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Cavendish wins 12th Tour stage of career

Mark Cavendish (HTC - Columbia) bested Tyler Farrar (Garmin - Transitions) in the sprint for stage 6 honours.

Mark Cavendish (HTC - Columbia) bested Tyler Farrar (Garmin - Transitions) in the sprint for stage 6 honours. (Image credit: Bettini Photo)

With twelve Tour de France stage wins at only the age of 25, Mark Cavendish has equalled the career Tour stage tallies of his idols Robbie McEwen, Erik Zabel and Mario Cipollini. Having claimed his second stage win in a row in Gueugnon, Cavendish wasn't as emotional as the day before and expressed humility to counter his 'bad boy' image.

"When I've been asked 'what do you want from cycling?', I've often answered: 'if there is a book of the great champions like Armstrong, Contador, Zabel, McEwen, Cipollini..., I want to be in that book," he said in a post-race press conference. "But there are seven guys working for me. I'm not the one taking the glory, I'm the one to finish off the job. I'm just the last part of that unit."

Cavendish insisted on acknowledging the dedication of his teammates from HTC-Columbia and dedicated his win to the baby of Maxime Monfort who was born during the stage. "For Michael Rogers and Tony Martin, it was supposed to be a rest today but they went full gas at the end," said Cavendish. "They sacrificed their chances for this stage win. It's an incredible situation for me to be in."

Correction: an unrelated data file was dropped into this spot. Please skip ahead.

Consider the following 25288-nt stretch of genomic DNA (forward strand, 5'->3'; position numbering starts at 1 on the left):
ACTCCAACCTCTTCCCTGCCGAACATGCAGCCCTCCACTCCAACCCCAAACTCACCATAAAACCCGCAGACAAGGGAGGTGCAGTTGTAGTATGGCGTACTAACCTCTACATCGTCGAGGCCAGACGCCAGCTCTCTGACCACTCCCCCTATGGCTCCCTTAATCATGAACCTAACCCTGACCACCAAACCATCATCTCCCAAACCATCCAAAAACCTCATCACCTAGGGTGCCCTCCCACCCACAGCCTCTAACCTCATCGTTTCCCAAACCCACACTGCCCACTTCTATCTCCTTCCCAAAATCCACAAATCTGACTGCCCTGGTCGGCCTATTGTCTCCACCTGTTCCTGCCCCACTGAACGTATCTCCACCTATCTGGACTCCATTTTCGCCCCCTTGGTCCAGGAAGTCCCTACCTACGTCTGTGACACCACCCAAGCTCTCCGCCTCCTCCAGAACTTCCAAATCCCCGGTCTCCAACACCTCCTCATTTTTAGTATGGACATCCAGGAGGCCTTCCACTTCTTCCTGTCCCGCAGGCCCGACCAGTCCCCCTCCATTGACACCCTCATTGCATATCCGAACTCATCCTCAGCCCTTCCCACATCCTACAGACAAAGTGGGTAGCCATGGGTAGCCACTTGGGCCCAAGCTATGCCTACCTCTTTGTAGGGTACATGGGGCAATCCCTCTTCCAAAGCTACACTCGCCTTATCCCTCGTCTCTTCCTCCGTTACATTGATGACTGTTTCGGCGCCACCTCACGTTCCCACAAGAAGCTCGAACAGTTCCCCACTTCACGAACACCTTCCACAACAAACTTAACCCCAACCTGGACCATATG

Asked to confirm if he said "I know I'm still the best" when he rejoined his team at the hotel after winning stage 5 on Thursday, Cavendish hesitated. "I didn't say that," he said but he looked at his press officer Kristy Scrymgeour and asked: "Did I say that?"

"I remembered I said tomorrow I'm gonna win," he said.

So the confidence is obviously back. "It was hard for me to be the part of the unit that failed, that's what happened on Wednesday and I had a bad night after that," Cavendish said. "I don't like that feeling. Yesterday I spoke with Alessandro Petacchi in the peloton. It's not often that you can talk to riders about problems. He told me it's in your head, not in your legs. It shows the classy man he is. Fortunately, I got saved by the faith the team kept in me."

Cavendish is back in contention for the green jersey but that's not his preoccupation again yet. "We've got a hard week in the Alps, I just hope we can do well again in the next stages. I'll try my best to win again later in the Tour," said the HTC-Columbia sprinter.